This is possibly the most contentious question of all in that there is really no such thing as a poor or bad ingredient, unless of course the ingredient is toxic. The determining factor as to the value of the ingredient is the actual quantity or percentage of the ingredient that can be safely incorporated in the food. The actual amount that is included in the food must be in relation to the quantity and quality of the nutrients that that ingredient supplies.
The other determining factor in selecting the correct ingredients is based on the requirement of the dog’s microbiome population. As mentioned earlier, the microbiome consists of a billion or more bacteria, fungi and viruses, all of which exist in a state of “competitive exclusion”. In other words, the balance of microorganisms is maintained by ensuring each has an equal chance in life when living in what can only be described as a hostile environment. When the ingredient selection is inappropriate, certain species will be well catered for, whilst others will starve, and their population will decline. This then alters the balance of the microbiota by allowing certain species to take control, and once this happens, gut harmony breaks down.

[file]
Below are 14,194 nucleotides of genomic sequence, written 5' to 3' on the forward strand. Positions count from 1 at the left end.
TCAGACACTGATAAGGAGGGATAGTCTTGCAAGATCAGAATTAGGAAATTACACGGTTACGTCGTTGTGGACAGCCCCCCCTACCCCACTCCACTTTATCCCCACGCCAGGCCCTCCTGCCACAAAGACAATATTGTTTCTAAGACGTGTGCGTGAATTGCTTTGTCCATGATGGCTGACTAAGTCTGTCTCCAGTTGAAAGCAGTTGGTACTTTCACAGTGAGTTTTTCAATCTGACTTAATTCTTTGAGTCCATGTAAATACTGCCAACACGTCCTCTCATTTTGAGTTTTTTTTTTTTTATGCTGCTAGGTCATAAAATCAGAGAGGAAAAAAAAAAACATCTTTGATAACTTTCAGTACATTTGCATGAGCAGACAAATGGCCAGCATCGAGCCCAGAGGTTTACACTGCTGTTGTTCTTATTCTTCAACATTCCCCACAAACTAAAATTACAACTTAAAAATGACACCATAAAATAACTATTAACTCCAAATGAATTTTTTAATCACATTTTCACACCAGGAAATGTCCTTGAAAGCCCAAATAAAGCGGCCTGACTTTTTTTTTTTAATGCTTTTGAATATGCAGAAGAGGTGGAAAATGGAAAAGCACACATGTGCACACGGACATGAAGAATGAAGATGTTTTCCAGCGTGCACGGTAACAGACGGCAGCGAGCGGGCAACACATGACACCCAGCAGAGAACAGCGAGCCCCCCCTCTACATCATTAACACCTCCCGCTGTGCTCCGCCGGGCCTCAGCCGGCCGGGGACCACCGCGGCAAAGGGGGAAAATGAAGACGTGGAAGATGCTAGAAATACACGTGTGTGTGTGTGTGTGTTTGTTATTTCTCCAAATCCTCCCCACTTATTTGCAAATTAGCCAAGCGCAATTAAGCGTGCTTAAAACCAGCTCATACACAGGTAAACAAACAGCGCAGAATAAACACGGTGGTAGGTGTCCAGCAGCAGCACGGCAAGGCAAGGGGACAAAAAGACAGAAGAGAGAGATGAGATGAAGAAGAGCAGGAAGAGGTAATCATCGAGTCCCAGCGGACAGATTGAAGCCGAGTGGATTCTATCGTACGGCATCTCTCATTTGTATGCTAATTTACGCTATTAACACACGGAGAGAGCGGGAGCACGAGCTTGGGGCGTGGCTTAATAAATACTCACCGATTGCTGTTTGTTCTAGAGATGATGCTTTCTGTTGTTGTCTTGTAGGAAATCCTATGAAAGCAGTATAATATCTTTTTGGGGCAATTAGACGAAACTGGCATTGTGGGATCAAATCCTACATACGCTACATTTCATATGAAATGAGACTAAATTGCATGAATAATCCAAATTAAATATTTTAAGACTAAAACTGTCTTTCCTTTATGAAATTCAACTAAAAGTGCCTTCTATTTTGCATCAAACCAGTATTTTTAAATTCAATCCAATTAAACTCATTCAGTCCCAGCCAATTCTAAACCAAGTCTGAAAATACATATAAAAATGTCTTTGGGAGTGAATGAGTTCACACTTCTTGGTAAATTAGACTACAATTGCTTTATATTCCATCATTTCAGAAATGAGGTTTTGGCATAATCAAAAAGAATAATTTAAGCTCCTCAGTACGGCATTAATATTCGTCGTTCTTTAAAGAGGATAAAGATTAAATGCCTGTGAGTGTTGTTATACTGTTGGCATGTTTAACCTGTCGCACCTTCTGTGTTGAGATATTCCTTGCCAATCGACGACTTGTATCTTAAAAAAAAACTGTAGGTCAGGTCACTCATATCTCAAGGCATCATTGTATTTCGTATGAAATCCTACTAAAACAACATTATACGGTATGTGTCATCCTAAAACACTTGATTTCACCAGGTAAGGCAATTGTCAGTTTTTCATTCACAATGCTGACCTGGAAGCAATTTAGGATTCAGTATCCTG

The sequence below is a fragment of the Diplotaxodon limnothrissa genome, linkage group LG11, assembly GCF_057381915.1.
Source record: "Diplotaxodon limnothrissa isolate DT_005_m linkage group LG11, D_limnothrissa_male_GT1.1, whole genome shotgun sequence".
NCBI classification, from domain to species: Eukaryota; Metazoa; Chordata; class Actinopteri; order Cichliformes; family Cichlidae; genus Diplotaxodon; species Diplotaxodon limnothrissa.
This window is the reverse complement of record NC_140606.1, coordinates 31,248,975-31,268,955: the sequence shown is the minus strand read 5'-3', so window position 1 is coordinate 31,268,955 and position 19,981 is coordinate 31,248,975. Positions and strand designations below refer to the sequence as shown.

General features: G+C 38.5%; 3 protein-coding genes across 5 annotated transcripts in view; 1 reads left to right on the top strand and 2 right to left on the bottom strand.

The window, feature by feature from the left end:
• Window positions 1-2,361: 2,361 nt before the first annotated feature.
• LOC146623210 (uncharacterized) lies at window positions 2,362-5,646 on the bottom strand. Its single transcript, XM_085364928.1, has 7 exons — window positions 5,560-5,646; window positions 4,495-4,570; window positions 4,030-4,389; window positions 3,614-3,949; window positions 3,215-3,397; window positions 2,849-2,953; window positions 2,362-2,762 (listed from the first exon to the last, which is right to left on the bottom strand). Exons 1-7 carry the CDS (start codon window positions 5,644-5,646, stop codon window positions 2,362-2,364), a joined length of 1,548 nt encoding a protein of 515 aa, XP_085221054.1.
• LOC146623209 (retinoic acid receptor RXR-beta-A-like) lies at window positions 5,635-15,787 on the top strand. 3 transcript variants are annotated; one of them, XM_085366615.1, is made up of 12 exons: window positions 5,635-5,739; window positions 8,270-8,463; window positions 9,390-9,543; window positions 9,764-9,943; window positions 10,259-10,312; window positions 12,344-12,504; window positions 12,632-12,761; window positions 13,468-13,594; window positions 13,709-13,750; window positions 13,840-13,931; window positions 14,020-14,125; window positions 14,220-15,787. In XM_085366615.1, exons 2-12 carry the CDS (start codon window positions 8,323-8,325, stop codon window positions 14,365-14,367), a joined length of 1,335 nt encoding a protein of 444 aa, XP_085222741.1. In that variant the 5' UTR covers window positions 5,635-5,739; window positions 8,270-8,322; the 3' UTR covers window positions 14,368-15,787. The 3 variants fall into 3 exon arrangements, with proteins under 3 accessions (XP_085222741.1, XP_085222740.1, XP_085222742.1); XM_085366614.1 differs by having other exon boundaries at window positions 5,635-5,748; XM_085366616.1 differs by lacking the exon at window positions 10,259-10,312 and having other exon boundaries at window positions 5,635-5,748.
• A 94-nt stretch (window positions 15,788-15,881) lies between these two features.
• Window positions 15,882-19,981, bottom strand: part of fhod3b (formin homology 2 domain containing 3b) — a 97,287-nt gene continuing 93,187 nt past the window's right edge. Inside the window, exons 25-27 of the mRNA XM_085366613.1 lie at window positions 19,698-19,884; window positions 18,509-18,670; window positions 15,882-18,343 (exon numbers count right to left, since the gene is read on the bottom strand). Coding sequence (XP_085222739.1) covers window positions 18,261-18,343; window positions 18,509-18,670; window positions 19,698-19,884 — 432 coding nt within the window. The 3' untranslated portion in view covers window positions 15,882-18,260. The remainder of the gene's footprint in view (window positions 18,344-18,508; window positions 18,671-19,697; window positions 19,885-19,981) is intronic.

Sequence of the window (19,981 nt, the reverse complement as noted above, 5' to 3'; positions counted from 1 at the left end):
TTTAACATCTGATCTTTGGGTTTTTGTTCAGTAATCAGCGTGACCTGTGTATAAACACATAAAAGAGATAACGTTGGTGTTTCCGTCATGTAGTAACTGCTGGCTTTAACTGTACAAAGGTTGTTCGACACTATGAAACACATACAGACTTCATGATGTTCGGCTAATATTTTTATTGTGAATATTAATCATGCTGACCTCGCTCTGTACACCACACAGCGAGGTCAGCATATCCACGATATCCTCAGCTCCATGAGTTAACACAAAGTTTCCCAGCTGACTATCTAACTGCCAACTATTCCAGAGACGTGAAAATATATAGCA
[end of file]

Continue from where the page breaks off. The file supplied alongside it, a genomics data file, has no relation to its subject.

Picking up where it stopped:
It must be remembered the balance of species making up the microbiome population and the subsequent symbiotic relationship between the dog and these bugs is one that has developed over thousands of years. The modern domestic canine’s evolutionary path separated from the wolf some 15,000 years ago, and throughout all of those years the dog and the gut bugs have evolved to form this current day perfect partnership. Neither can survive without the other.
Unfortunately, a build-up of certain microorganisms, or a lessening of microorganism diversity, can cause a breakdown of the mucus barrier that protects the lining of the gut wall. Once this occurs the gut wall becomes irritated and inflamed which causes the immune system to fire up to battle the attack on that part of the body. From this point on it is a one-way slide to issues of sensitivity (be they gut or skin-based problems), or other more bewildering unintended consequences such as the DCM that was discussed earlier.